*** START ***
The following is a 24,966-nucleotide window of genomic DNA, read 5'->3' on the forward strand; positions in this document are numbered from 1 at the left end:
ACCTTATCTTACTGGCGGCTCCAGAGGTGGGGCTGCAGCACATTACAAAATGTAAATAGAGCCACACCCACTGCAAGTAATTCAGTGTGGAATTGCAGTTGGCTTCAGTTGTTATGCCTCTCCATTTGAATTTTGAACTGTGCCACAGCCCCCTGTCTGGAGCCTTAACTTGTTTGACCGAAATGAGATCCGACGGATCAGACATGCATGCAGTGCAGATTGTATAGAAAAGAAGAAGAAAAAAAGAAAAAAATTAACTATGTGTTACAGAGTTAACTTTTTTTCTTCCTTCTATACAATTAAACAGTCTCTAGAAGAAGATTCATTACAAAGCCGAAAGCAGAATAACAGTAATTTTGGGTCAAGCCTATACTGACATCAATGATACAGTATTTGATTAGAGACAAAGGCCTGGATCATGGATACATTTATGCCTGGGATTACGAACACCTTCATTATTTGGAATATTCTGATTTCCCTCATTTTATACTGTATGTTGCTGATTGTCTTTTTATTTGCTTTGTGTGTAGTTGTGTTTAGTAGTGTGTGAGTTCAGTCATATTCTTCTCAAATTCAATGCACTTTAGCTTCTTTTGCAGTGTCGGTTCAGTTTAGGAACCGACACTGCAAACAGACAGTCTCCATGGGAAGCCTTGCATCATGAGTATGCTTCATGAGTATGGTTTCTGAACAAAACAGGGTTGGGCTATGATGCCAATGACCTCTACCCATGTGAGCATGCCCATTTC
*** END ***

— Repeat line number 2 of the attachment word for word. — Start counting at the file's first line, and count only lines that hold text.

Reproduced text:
ACCTTATCTTACTGGCGGCTCCAGAGGTGGGGCTGCAGCACATTACAAAATGTAAATAGAGCCACACCCACTGCAAGTAATTCAGTGTGGAATTGCAGTTGGCTTCAGTTGTTATGCCTCTCCATTTGAATTTTGAACTGTGCCACAGCCCCCTGTCTGGAGCCTTAACTTGTTTGACCGAAATGAGATCCGACGGATCAGACATGCATGCAGTGCAGATTGTATAGAAAAGAAGAAGAAAAAAAGAAAAAAATTAACTATGTGTTACAGAGTTAACTTTTTTTCTTCCTTCTATACAATTAAACAGTCTCTAGAAGAAGATTCATTACAAAGCCGAAAGCAGAATAACAGTAATTTTGGGTCAAGCCTATACTGACATCAATGATACAGTATTTGATTAGAGACAAAGGCCTGGATCATGGATACATTTATGCCTGGGATTACGAACACCTTCATTATTTGGAATATTCTGATTTCCCTCATTTTATACTGTATGTTGCTGATTGTCTTTTTATTTGCTTTGTGTGTAGTTGTGTTTAGTAGTGTGTGAGTTCAGTCATATTCTTCTCAAATTCAATGCACTTTAGCTTCTTTTGCAGTGTCGGTTCAGTTTAGGAACCGACACTGCAAACAGACAGTCTCCATGGGAAGCCTTGCATCATGAGTATGCTTCATGAGTATGGTTTCTGAACAAAACAGGGTTGGGCTATGATGCCAATGACCTCTACCCATGTGAGCATGCCCATTTC